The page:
A prospective, non-interventional, observational multi-center cohort study called the FEIBA global outcome study (FEIBA-GO) is underway to capture long-term outcomes on the effectiveness, safety, and quality of life in 51 people with hemophilia with inhibitors. The primary objective of the study is to describe the hemostatic effectiveness of FEIBA in different settings, such as prophylaxis and on-demand, including in patients on immune-tolerance induction. Secondary objectives include joint functionality outcomes, safety, health-related quality of life, daily activity levels, acute and chronic pain associated with hemophilia, and healthcare resources used.
Preliminary findings from the study, published in the journal Blood in December 2017, showed that at six months, prophylactic treatment with FEIBA can prevent joint bleeding in a way similar to that reported in patients without inhibitors on replacement prophylaxis. An updated interim report published in November 2019 stated that FEIBA continued to show safety and efficacy in an analysis of patients with more than 18 months’ follow-up.
A Phase 3, prospective, multi-center, open-label, randomized crossover study (NCT02764489) called FEIBA STAR is currently recruiting an estimated 32 adult participants in Croatia, Ukraine, and North Macedonia to evaluate the safety and tolerability of FEIBA when reconstituted in regular volume and 50% reduced volume, and with faster infusion rates in hemophilia A or B patients with inhibitors. This study is expected to be completed in March 2021.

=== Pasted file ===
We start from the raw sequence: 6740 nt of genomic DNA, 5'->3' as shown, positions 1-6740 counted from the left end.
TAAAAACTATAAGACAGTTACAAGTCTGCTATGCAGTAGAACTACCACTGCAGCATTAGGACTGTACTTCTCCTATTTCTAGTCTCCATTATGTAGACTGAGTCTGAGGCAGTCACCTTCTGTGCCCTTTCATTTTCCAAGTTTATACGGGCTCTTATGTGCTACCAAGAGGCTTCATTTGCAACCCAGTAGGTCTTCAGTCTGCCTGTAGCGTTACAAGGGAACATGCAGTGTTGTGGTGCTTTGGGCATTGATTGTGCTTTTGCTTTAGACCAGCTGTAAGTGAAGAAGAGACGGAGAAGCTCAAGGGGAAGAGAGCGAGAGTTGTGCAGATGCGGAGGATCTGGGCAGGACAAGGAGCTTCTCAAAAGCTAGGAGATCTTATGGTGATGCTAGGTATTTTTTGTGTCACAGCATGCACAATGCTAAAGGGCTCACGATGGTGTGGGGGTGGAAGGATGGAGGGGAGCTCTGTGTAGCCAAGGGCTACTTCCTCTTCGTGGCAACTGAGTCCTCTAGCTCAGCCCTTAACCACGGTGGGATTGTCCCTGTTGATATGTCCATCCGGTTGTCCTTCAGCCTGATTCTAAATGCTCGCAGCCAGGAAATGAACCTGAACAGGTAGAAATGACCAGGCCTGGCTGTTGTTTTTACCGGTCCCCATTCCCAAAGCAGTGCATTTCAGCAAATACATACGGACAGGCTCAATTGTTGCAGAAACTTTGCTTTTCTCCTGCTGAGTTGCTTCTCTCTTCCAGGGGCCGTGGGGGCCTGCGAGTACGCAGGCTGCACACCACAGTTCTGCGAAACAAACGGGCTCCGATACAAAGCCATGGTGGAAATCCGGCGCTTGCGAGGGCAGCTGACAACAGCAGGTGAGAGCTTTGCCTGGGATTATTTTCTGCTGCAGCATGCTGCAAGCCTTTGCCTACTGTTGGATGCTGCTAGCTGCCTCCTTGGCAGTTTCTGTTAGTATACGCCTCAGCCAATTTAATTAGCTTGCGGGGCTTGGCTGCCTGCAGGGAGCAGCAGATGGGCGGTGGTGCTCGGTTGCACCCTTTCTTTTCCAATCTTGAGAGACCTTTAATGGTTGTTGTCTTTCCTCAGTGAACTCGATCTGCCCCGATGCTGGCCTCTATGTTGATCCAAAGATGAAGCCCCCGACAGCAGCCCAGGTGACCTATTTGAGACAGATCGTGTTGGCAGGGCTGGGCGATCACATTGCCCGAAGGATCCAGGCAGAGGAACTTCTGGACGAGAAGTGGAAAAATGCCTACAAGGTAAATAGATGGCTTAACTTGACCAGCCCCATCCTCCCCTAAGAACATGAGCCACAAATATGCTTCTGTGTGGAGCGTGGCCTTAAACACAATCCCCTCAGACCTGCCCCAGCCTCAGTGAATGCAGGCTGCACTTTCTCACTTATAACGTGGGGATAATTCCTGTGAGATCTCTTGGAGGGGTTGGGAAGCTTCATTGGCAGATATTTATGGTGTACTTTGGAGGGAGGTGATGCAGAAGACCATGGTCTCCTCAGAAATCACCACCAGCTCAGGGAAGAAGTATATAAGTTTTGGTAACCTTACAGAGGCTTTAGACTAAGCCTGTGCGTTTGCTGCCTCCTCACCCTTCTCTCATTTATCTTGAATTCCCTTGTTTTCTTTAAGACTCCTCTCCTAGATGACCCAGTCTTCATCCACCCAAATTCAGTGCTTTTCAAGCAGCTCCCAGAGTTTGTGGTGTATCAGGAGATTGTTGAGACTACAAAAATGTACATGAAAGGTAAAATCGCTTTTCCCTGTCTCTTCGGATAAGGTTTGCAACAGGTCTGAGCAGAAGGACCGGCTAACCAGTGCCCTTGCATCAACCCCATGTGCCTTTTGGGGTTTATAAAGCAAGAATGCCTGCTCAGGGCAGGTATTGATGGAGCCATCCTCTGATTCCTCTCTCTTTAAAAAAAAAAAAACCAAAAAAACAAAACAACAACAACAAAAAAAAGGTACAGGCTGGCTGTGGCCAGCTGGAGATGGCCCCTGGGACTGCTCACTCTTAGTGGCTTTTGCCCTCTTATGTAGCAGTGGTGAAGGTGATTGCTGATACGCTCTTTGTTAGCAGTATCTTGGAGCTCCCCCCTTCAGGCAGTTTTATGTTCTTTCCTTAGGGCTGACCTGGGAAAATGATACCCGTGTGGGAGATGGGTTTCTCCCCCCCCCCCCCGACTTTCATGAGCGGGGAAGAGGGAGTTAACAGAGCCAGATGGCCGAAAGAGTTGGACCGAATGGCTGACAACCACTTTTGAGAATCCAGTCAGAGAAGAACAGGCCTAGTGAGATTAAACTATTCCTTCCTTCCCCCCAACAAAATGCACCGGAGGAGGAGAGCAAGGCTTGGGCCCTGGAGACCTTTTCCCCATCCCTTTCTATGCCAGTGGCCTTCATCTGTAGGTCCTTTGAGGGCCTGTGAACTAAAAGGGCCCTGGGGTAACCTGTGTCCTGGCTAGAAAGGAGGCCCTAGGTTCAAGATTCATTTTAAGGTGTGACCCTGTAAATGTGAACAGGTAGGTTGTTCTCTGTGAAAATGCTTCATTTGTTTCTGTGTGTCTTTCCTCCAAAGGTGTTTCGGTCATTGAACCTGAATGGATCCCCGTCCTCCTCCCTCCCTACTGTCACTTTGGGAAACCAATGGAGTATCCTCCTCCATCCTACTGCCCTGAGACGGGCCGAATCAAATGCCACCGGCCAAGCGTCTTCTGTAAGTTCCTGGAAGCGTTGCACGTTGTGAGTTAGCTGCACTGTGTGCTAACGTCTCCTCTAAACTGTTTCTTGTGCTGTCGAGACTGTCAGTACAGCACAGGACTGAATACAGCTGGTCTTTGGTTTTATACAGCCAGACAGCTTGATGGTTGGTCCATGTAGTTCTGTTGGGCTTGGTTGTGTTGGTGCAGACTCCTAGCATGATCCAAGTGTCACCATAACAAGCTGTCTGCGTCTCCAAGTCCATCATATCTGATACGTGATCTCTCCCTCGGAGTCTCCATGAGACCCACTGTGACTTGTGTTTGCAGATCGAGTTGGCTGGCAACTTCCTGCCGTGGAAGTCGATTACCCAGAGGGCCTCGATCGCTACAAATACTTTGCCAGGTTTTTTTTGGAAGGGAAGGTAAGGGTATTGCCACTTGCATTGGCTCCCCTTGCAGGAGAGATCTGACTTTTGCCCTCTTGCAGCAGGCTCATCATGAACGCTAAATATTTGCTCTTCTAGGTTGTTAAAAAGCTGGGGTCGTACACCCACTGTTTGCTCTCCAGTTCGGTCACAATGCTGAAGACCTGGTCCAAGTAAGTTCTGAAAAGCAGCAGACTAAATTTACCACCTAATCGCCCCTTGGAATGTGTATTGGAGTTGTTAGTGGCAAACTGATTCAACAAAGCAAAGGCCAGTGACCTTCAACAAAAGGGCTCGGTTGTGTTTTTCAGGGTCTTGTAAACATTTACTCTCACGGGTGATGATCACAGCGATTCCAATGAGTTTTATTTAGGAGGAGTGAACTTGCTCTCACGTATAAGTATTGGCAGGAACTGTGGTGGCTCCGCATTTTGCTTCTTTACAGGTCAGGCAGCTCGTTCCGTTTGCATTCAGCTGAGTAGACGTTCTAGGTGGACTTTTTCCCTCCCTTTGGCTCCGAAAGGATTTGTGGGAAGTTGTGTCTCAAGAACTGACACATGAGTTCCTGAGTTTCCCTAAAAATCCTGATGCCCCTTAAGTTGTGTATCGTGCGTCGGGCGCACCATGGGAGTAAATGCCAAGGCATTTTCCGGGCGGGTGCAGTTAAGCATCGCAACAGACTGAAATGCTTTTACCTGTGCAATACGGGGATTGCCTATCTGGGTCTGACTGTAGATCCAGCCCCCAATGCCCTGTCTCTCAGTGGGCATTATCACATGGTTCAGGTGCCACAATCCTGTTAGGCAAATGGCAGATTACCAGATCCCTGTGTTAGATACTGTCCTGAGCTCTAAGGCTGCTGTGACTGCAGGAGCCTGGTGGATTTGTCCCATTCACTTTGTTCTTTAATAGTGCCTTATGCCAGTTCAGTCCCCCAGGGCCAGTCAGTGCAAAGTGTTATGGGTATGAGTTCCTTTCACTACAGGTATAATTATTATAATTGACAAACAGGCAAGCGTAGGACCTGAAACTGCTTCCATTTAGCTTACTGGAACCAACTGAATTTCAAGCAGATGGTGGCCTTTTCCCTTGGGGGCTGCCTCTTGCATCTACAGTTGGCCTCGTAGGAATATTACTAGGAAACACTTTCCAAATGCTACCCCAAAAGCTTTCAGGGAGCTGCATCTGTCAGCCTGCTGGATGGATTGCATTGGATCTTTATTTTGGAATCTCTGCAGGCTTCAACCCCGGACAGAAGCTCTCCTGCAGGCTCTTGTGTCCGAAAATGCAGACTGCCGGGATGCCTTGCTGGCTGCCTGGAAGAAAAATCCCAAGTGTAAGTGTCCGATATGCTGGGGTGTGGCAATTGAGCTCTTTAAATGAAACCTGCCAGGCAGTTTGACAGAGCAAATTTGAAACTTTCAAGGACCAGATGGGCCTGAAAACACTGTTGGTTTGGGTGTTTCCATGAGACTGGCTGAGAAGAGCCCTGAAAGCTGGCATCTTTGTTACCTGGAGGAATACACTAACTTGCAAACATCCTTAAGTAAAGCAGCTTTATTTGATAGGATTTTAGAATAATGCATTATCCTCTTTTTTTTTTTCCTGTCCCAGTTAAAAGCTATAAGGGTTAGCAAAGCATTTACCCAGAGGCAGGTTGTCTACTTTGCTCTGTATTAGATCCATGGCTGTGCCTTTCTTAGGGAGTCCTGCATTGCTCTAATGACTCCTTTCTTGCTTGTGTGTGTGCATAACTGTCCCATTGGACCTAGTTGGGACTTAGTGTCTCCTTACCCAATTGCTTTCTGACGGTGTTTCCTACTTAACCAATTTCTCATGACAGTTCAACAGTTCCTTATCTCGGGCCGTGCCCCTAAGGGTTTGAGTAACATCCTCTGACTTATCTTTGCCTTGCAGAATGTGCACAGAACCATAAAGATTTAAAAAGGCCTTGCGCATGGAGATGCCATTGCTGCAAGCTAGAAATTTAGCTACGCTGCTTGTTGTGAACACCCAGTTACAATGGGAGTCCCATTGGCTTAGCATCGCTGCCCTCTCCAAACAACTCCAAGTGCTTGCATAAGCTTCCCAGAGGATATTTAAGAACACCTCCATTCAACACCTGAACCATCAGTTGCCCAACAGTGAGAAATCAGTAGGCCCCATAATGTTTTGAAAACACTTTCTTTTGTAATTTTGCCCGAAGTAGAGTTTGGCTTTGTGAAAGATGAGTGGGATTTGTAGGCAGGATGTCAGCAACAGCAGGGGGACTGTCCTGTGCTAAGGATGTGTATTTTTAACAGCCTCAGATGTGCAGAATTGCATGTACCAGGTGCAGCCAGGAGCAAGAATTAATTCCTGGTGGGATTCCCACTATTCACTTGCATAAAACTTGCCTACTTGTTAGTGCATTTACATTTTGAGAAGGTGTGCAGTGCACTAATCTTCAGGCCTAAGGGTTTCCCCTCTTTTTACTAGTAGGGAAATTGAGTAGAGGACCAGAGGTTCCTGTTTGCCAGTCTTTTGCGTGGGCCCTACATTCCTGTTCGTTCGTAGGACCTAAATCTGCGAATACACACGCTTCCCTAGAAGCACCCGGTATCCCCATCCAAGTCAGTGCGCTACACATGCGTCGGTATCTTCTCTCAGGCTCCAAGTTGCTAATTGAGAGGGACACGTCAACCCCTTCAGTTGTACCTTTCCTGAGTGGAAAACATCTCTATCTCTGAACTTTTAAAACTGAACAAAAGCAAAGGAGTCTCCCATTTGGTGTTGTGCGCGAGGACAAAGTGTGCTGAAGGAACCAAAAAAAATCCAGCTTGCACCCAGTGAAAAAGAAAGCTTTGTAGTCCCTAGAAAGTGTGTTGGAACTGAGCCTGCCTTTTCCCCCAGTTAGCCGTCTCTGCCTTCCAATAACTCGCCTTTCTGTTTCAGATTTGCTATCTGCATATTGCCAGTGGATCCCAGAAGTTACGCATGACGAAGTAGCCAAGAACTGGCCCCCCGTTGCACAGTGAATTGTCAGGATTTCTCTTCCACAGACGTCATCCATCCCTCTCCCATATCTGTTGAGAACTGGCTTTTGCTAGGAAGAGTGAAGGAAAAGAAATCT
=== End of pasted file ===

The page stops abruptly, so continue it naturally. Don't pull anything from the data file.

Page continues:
A Phase 4 trial (NCT04205175) is investigating the safest dose range of FEIBA in hemophilia A patients who are already on Hemlibra (emicizumab). Results from a different clinical trial showed that patients who received both Hemlibra and FEIBA experienced cases of thrombotic microangiopathy. Because of these previous results, this current study is investigating the effects of single low doses of FEIBA on thrombin levels in the blood. The study is not yet recruiting but aims to recruit approximately 20 patients.
Other common side effects during prophylactic use are low red blood cell counts, bleeding into a joint, diarrhea, nausea, and vomiting.
Last updated: Feb. 17, 2020